Success as a PA

As we continue with the PA Leadership series, this was one of my very first blog posts, and I thought I should repost, since it seemed so relevant. Reflection is an important part of being a PA and this post highlights some things you can do starting today which can help you move forward in your career.

What is Success?

When you reflect on your career as a physician assistant, how will you define your success?

When I was in college, I had a list of goals that I brought with me to interviews. Items included bullet points with short phrases such as “graduate paramedic school” “gain experience as a paramedic in a trauma center” “get an associates degree” “graduate summa cum laude” “get a bachelor’s degree” go to a fantastic PA school, etc.  Each time I completed a task, I added a check mark.

As I reflect on that time of my life, those check marks were my definition of success. It meant I had completed a goal, a task, that I had been working towards. Since then, I got married, I graduated from my top PA program, had children, bought a house, worked in emergency medicine and then specialized in pediatric emergency medicine. My definition of success has changed.

Success is all relative and depends largely on where you are in life. It often is more easily edited by looking at immediate and long-term goals. Since I started working as a PA and had a family, my goals have more depth and are more complex than ever before. They have also exponentially multiplied- from roughly ten goals to literally hundreds. My personal and professional list are merged in my brain- and would seem quite random. Today, my goal list would include potty training my toddler, getting more guidelines developed for my hospital, pay off student loans, plan a trip with my husband, get a research paper published, pick the right kindergarten for my four year old, spend more time with my family, take a leadership role within my hospital, spend more time with my husband’s family, plan a play date with a friend and her children.. the list goes on (and on…).

Your Definition of Success

Success is really what you make it and the road to success looks different for everyone. Some define their success as a PA by their hourly rate or salary, others will define it by the care they provide, and others by the impact they have on their community or how much time the mid profession allows them to spend with their family and friends. I define success differently at each stage of my life, which includes a little of all of those definitions I’ve mentioned.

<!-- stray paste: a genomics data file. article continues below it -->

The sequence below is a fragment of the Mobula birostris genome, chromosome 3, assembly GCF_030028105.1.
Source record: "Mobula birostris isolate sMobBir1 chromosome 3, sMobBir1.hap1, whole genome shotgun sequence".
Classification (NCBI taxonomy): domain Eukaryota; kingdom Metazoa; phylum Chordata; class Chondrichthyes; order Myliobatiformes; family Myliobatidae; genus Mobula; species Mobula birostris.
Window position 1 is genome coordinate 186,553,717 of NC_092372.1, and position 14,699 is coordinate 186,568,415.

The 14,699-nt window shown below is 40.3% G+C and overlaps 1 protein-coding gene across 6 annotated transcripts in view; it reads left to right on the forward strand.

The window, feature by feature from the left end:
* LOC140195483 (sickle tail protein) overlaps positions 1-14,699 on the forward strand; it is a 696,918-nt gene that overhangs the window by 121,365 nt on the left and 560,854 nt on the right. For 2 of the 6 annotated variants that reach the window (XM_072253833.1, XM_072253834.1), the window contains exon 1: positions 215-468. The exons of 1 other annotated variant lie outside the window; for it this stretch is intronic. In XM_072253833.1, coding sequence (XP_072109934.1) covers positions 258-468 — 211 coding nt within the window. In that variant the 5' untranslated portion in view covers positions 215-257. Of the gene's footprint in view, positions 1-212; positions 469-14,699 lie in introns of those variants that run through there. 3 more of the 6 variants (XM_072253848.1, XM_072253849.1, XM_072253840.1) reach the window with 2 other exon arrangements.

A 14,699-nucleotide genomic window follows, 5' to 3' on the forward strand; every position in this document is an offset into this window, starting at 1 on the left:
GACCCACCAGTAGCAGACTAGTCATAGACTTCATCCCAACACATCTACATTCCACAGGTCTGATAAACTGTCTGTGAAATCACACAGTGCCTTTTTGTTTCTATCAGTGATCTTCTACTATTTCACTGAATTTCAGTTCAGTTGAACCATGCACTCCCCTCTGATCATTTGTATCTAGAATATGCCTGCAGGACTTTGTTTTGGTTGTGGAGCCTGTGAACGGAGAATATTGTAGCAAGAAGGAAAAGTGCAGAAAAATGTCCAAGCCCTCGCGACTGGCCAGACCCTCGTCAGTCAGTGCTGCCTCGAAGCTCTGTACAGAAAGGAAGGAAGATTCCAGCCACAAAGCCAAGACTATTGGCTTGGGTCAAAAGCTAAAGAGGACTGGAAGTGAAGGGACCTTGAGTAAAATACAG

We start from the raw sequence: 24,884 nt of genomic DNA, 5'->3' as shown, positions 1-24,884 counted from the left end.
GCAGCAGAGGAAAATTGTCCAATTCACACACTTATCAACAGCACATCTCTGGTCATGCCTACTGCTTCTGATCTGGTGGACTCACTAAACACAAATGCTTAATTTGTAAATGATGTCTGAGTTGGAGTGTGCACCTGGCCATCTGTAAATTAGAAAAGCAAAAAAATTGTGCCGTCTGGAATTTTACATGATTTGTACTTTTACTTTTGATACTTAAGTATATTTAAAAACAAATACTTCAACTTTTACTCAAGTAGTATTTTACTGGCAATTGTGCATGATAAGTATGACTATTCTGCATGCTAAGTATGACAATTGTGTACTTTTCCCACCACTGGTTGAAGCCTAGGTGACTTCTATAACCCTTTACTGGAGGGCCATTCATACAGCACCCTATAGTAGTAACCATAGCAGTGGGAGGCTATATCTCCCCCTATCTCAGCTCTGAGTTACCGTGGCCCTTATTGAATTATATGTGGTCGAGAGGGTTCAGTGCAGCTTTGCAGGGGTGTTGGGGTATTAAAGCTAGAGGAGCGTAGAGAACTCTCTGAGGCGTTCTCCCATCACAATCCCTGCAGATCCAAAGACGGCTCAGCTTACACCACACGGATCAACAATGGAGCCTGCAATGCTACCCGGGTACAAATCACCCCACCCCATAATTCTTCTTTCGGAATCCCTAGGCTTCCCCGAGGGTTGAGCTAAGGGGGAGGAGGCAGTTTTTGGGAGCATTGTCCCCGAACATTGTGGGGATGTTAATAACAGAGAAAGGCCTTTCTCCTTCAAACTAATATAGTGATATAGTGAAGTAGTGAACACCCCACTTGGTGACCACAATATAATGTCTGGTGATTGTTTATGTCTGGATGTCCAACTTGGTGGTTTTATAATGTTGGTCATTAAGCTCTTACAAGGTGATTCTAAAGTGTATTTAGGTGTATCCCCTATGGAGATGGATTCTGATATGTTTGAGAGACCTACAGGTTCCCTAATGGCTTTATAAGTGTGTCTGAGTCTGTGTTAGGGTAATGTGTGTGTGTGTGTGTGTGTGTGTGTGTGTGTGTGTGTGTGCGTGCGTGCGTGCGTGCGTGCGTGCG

I suggest making a list of five goals to help you define your success. Think about them carefully. Include one or two short-term goals, but make sure the majority are long-term goals.

Some examples:

  1. Create a clinical guideline or pathway
  2. Increase press ganey scores
  3. Work with operations to organize and streamline the suture (or tools) cart
  4. Start a research project
  5. Increase patients per hour
  6. Make bonus
  7. Increase RVUs
  8. Improve documentation
  9. Publish an article
  10. Develop an orientation packet for new PAs
  11. Work on a business plan with your supervising physician

Vision and Mission Statements:

One of the best ways to focus on your goals is to create a mission statement. There are lots of resources out there to do this, and I will probably dedicate a future post to this- but for now, just think about a statement of purpose for your role as a physician assistant. The book “Seven Habits of Highly Effective People” has a few chapters dedicated to this.

Some other questions you can ask yourself to define your success:

  • When you explain what a Physician Assistant is, what points do you focus on?
  • When you interview as a PA, what is the top three important interview questions you ask?
  • What would make you happier at your current position?
  • Is money (salary, hourly wage, bonus structure) more important than having personal time (vacations, no weekends or holidays, no call)?

One of my goals is that EmpoweredPAs.com helps physician assistants find their definition of success. I always welcome feedback, and I hope you use it as a resource for all your goals.


Physician Assistant, Owner and Blogger at EmpoweredPAs.com. Currently practicing in a Pediatric Emergency Department, overseeing and developing evidence-based clinical practice guidelines with teams of amazing people, supporting and mentoring Pre-PA and PA Students, with a hope to advance our profession and give PAs the tools and resouces they need to advance their careers.